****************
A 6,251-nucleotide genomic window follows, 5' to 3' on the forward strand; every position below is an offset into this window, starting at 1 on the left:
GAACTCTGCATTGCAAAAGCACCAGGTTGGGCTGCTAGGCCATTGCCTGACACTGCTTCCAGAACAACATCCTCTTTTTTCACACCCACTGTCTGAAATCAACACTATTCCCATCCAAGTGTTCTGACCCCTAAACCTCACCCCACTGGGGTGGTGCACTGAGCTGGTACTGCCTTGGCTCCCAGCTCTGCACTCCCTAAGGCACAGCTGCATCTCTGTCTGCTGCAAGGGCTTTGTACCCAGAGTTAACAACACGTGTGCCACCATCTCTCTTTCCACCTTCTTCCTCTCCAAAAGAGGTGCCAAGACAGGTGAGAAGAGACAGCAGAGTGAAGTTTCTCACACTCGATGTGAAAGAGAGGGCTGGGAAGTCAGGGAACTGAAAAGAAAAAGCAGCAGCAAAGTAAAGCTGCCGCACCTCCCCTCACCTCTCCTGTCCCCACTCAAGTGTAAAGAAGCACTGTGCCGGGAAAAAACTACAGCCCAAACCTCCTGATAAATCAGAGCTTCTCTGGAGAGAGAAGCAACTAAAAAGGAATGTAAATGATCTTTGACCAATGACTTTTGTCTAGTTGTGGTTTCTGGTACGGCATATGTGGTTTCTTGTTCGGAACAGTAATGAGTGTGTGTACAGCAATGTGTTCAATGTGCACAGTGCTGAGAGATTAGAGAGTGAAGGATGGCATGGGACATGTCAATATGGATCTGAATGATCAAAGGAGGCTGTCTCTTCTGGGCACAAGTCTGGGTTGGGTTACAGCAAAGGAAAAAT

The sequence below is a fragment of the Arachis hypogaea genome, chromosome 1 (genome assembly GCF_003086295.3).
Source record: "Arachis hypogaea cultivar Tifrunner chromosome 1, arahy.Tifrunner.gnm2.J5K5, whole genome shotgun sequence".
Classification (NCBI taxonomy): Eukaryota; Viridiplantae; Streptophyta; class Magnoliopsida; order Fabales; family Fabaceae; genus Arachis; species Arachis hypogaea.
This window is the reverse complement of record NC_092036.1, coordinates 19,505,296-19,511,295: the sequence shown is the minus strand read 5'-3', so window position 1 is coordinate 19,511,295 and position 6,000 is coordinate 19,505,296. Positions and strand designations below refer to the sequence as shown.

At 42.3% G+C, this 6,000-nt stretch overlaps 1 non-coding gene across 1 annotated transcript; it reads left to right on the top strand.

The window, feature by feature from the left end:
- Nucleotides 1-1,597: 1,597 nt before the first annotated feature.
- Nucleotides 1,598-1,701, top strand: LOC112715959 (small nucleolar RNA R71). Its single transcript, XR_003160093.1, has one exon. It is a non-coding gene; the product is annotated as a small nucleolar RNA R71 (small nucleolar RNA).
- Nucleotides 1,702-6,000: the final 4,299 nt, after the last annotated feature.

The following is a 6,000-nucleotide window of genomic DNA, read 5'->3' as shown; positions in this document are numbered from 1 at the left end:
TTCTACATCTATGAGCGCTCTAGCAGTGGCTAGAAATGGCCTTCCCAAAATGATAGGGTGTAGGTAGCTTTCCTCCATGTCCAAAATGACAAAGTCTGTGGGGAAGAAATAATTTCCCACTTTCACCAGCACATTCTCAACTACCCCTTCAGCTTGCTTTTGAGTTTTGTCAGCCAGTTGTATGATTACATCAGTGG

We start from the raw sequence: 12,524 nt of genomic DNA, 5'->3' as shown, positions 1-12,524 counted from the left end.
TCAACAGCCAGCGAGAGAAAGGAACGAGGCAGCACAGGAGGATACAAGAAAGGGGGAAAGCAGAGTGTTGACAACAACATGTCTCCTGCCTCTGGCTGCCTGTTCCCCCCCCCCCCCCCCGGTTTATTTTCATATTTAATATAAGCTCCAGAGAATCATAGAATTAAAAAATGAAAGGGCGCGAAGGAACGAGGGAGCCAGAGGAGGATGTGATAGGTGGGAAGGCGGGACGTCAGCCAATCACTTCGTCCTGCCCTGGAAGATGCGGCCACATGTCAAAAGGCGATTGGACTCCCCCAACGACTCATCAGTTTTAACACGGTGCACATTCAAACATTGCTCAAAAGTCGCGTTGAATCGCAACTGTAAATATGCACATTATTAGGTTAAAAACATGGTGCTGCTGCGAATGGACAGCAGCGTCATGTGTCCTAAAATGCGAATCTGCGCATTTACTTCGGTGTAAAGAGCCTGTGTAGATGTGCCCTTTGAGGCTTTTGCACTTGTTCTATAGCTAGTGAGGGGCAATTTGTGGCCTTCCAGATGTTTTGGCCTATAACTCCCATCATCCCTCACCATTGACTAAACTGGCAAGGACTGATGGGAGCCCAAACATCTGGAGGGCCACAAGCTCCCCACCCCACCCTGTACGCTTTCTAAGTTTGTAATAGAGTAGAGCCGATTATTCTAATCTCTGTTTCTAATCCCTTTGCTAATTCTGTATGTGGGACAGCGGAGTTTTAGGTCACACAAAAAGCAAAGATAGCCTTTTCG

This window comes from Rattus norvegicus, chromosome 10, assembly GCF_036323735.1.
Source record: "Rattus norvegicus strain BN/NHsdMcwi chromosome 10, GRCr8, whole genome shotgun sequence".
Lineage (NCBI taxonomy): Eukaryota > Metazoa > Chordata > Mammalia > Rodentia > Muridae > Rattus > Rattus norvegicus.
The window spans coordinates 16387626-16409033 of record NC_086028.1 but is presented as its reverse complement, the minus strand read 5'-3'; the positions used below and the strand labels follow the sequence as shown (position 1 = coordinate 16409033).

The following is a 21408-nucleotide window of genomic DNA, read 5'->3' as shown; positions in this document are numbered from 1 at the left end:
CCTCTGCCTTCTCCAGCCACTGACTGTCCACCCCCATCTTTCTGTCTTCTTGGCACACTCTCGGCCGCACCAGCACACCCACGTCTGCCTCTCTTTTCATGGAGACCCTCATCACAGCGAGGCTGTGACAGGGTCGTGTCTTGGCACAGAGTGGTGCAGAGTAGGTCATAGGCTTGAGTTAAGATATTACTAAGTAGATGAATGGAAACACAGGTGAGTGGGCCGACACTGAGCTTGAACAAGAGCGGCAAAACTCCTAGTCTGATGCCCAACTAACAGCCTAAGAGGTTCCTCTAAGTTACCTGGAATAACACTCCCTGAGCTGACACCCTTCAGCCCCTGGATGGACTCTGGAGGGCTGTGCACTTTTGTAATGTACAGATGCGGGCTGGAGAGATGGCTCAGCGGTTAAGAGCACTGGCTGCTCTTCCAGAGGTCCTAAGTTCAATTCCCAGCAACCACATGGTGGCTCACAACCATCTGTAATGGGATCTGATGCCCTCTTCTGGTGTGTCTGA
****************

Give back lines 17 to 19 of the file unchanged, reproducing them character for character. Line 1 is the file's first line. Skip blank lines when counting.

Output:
Source record: "Rattus norvegicus strain BN/NHsdMcwi chromosome 10, GRCr8, whole genome shotgun sequence".
Lineage (NCBI taxonomy): Eukaryota > Metazoa > Chordata > Mammalia > Rodentia > Muridae > Rattus > Rattus norvegicus.
The window spans coordinates 16387626-16409033 of record NC_086028.1 but is presented as its reverse complement, the minus strand read 5'-3'; the positions used below and the strand labels follow the sequence as shown (position 1 = coordinate 16409033).